YouTube has made some adjustments to its process to reduce the incidence of trolls, including holding monetization in escrow during copyright disputes rather than diverting it to the claimant, imposing punishments for repeated bad faith claims, and even offering to pay the legal bills of posters who have valid fair use claims for their content. However, all of this requires action by the poster to fight back, and most are still likely to simply allow the claimant to monetize the one claimed video. It is fair to point out that, by allowing videos for which there are claims to remain online, YouTube continues to receive its cut of the ad revenue as well, so there is a financial incentive for YouTube to continue its monetization-shifting model despite its problems.
The Doxxing Problem
One of the most celebrated features of the internet is also one of copyright holders’ biggest challenges: its anonymity. The internet provides a place where people can safely share content while remaining anonymous if they so choose. There are, without question, some downsides to anonymity, but it has also enabled people from all around the world to have their voices heard when they might otherwise fear retaliation or other consequences. As we noted in Part I, one of the consequences they avoid online, however, is liability for copyright infringement. The DCMA’s solution to this problem is to require the service providers, who are not anonymous, to take down infringing content, and if the poster wants to avoid this, she must provide the service provider and the claimant with her personal contact information.
A certain group of claimants have learned how to leverage this requirement. If an individual dislikes content online, he can file a takedown notice, even if there is no actual infringement. The poster then must make a choice: she can take the material down, or she can file a counter-notice which includes her personal information, which the service provider must give to the claimant. The ostensible purpose of allowing the claimant to sue the poster for infringement in court, but some claimants have used this process in order to “dox” the poster (a respelling of “docs,” as in revealing personal documents)—break the poster’s anonymity and publicize her personal information for others to see.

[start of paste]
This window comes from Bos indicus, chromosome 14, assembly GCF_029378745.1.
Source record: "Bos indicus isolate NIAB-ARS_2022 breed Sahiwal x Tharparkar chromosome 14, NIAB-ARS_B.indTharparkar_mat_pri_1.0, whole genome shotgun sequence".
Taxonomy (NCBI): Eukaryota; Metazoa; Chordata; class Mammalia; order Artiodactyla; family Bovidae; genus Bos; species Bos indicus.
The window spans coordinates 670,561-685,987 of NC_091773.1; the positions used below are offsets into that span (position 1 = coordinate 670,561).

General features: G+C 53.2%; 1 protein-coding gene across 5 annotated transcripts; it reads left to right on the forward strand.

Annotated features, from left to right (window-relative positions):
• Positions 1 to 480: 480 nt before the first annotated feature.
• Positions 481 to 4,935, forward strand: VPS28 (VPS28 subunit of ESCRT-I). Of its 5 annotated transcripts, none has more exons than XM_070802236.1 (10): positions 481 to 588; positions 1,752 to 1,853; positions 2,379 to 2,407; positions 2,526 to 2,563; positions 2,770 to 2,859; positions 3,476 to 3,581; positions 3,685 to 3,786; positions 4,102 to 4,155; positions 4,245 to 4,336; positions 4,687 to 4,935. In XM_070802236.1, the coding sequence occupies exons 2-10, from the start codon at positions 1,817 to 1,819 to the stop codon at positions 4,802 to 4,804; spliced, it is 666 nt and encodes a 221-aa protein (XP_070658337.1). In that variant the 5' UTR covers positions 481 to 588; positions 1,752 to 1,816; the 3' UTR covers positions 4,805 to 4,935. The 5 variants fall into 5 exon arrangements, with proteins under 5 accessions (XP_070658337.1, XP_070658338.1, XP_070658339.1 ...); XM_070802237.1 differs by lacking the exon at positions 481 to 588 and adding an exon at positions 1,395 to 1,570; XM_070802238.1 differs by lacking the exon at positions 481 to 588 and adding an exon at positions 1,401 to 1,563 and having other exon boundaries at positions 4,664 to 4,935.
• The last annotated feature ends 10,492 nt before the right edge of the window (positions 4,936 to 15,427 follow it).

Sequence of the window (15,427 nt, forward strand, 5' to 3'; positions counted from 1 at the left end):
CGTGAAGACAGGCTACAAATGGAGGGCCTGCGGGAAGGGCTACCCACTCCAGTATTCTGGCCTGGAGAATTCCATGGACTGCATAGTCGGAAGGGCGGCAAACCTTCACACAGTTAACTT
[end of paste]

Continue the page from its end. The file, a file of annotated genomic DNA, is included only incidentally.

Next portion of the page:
The Extrajudicial Problem
There is one other drawback to the DMCA safe harbor rules that has inadvertently exposed it to abuse. One of the problems with online content is that much of it comes from abroad. Thus, even if a copyright holder knows who is posting infringing content, if the infringer is outside of U.S. jurisdiction, there may be little that the copyright holder can do. The safe harbor provision attempts to solve this problem by putting the onus on the service provider, who is subject to U.S. jurisdiction (if it weren’t, it wouldn’t need the safe harbor in the first place), to take down any infringing material. Then, if the poster wants to fight the claim, in filing the counter-notice he must agree to subject himself to U.S. jurisdiction.
However, there is no equivalent requirement for claimants. A party can file a takedown notice from anywhere in the world, and the service provider still has to oblige. If the poster files a counter-notice and the claimant chooses to keep the claim alive, the service provider is still likely to keep the material offline (or shift the revenue to the claimant) rather than risk loss of safe harbor. If the poster still wants to pursue her counterclaim, her next step is to sue for a declaratory judgment that the material is not infringing; at this point, the claimant is unlikely to oppose, and the service provider is likely to restore the material. However, getting a declaratory judgment is expensive. And because the claimant is not subject to U.S. jurisdiction, the threat of perjury or liability for damages no longer has any deterrent effect to discourage frivolous claims.